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About Us

Modern problems in theoretical physics are wide-ranging. Within our group we focus on topics ranging from ultra-cold atoms to genetics, computational science, quantum information, condensed matter and the foundations of quantum mechanics. Many are linked to SUT experimental work.


Quantum memory proposal: Phys. Rev. A 79, 022310 (2009).

Quantum Information

Quantum information is the study of how to apply quantum mechanics in the development of new technologies. We are interested in quantum memories, as an enabling technology for many areas of quantum information. A quantum memory is able to store a quantum state indefinitely, to be read out on demand. Possible quantum memory devices range from cold atoms to superconducting circuits and nano-oscillators.

Foundations of Quantum Mechanics

The well-known 1935 paper of Einstein et al. (EPR) led to the famous Bell theorem, which rules out local realism--a result that has been called "the most profound discovery of Science". The Schrödinger cat paradox raises an even more important issue -- how to reconcile quantum realities with classical realities at the macroscopic level. Specific research topics include:

  • The Bell and EPR paradox in macroscopic systems,
  • Signatures of macroscopic superpositions and entanglement.

Spin-EPR proposal
Rev. Mod. Phys. 81, 1727 (2009)


Colliding BEC quantum dynamics: Phys. Rev. Lett. 98, 120402 (2007). (Editor's Suggestion)

Bose-Einstein Condensates and Atom Lasers

Atom lasers, or Bose-Einstein condensates (BEC) exist at temperatures below one nano-Kelvin -- a billion times colder than interstellar space.  The bosonic atoms occupy an identical quantum state, so BECs are quantum systems on a macroscopic scale, with atoms behaving as waves but having particle-like qualities when detected.  High-precision interferometry applications are being studied experimentally at Swinburne University.  Theory projects on the quantum noise properties of BECs are:

  • Quantum Brownian motion of impurities inside a BEC, and
  • Dephasing, decoherence and entanglement effects in BEC interferometry.

Quantum Simulations

We are developing new algorithms based on phase-space representations for simulating quantum many-body systems. These include the world's best-tested and the largest known quantum simulations, with experimental verification down to well below the vacuum noise level. Methods include Wigner representations, positive-P representations, general Gaussian phase-space methods and spin representations. Recent work has included quantum simulations of: dynamical Bell violations, large multipartite entangled spin systems, early universe quantum fluctuations, interferometers using Bose-Einstein condensates and quantum opto-mechanics. Simulations use the Swinburne gStar GPU based supercomputer, as well as desktop GPU systems, programmed with Australian developed codes.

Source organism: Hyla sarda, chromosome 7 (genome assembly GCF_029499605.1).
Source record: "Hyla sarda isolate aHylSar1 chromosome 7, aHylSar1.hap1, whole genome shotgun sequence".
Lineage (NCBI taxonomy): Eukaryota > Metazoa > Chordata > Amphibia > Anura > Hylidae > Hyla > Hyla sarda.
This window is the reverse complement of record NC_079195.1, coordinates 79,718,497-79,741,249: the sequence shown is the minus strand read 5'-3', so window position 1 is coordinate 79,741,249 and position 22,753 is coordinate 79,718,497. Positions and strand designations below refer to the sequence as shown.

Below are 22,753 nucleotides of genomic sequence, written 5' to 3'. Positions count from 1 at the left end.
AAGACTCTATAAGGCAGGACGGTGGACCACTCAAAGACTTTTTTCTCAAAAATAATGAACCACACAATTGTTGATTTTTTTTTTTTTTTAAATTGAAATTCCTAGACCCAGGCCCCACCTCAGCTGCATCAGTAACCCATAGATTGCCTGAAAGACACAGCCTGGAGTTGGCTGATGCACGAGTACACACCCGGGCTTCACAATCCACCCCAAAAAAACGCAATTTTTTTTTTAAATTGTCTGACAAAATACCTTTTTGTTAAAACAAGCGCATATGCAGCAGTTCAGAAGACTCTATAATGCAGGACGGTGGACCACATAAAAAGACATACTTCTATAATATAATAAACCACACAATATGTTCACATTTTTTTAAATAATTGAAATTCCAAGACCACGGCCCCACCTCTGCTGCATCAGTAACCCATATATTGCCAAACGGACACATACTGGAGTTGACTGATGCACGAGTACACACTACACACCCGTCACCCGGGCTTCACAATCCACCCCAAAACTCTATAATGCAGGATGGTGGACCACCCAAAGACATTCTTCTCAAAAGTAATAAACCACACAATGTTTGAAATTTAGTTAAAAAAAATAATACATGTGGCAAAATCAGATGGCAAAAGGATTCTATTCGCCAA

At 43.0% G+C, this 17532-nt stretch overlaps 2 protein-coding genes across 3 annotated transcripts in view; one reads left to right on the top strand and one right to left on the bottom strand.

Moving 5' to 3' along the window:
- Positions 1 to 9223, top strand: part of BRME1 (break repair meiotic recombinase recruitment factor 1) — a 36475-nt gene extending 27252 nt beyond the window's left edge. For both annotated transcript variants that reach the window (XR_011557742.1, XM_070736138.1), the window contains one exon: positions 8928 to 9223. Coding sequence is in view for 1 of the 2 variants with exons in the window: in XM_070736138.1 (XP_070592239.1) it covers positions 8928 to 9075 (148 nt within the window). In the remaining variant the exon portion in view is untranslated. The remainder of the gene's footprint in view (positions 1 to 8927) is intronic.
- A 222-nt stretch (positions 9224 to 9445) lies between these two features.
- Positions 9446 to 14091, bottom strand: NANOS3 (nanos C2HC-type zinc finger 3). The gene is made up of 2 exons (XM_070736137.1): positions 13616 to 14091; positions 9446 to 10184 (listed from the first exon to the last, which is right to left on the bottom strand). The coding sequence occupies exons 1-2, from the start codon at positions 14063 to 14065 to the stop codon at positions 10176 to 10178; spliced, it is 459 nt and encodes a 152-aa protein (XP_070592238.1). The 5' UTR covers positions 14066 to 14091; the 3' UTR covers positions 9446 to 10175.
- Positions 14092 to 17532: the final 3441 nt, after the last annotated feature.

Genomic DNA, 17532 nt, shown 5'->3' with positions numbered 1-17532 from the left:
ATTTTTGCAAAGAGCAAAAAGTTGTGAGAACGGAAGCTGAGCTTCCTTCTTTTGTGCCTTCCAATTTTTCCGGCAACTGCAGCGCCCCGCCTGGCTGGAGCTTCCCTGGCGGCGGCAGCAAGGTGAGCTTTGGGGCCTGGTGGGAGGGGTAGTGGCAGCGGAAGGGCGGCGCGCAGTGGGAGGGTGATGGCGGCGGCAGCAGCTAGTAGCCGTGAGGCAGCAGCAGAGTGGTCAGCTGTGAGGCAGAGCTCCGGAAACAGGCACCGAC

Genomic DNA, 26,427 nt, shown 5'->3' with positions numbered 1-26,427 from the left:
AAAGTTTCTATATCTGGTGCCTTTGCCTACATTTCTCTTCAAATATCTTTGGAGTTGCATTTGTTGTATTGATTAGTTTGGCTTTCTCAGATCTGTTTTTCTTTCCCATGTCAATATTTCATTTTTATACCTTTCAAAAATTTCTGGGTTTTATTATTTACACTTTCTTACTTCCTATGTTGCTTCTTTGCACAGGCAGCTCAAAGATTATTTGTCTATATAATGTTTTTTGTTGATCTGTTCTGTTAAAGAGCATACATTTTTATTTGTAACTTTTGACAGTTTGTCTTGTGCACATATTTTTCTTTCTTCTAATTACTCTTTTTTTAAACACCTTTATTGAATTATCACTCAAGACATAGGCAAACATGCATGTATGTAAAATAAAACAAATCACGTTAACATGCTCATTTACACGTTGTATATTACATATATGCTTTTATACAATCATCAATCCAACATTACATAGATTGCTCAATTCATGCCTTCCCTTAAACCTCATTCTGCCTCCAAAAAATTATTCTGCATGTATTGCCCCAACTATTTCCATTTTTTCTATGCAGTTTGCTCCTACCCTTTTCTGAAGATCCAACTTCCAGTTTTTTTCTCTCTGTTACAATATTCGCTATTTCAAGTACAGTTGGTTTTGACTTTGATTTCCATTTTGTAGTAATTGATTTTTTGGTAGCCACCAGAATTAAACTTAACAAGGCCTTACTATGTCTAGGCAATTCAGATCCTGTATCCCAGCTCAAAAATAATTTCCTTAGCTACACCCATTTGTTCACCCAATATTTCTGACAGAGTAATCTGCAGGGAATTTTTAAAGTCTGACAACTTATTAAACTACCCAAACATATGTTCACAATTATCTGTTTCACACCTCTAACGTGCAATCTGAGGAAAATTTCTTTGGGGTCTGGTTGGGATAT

Domains in a 3D model of the early Universe: Ann. Phys. 525, 866–876 (2013).


Universal Impurity-Induced Bound State in Topological Superfluids, Phys. Rev. Lett. 110, 020401 (2013).

Ultracold Fermi gases

This research programme is motivated by the rapid experimental developments in degenerate Fermi gases. These systems are controlled at an unprecedented level and are well-described by quantum many-body models. The programme involves themes designed to develop fundamental knowledge of the underlying physics, and to provide theoretical guidance to experiments at Swinburne University. Specific topics include:

  • Few-body physics and virial expansions,
  • Low dimensional physics of multi-species Fermi gases,
  • Entanglement, correlations and coherent manipulations of ultracold Fermi gases, and
  • Quantitative strong-coupling theory of ultracold Fermi gases.

SUT Theory News

  • Oct 2017
    Prof Margaret Reid is honoured with a Fellowship of the American Physical Society (link)
  • Oct 2017
    CQOS publication receives Editor's suggestion award from Physical Review A (link)
  • Sep 2017
    Novel Test of Quantum Mechanics Proposed (link)
  • May 2016
    Swinburne CQOS physicists awarded “Spotlight on Optics” (link)
  • February 2016
    CQOS salutes LIGO (link)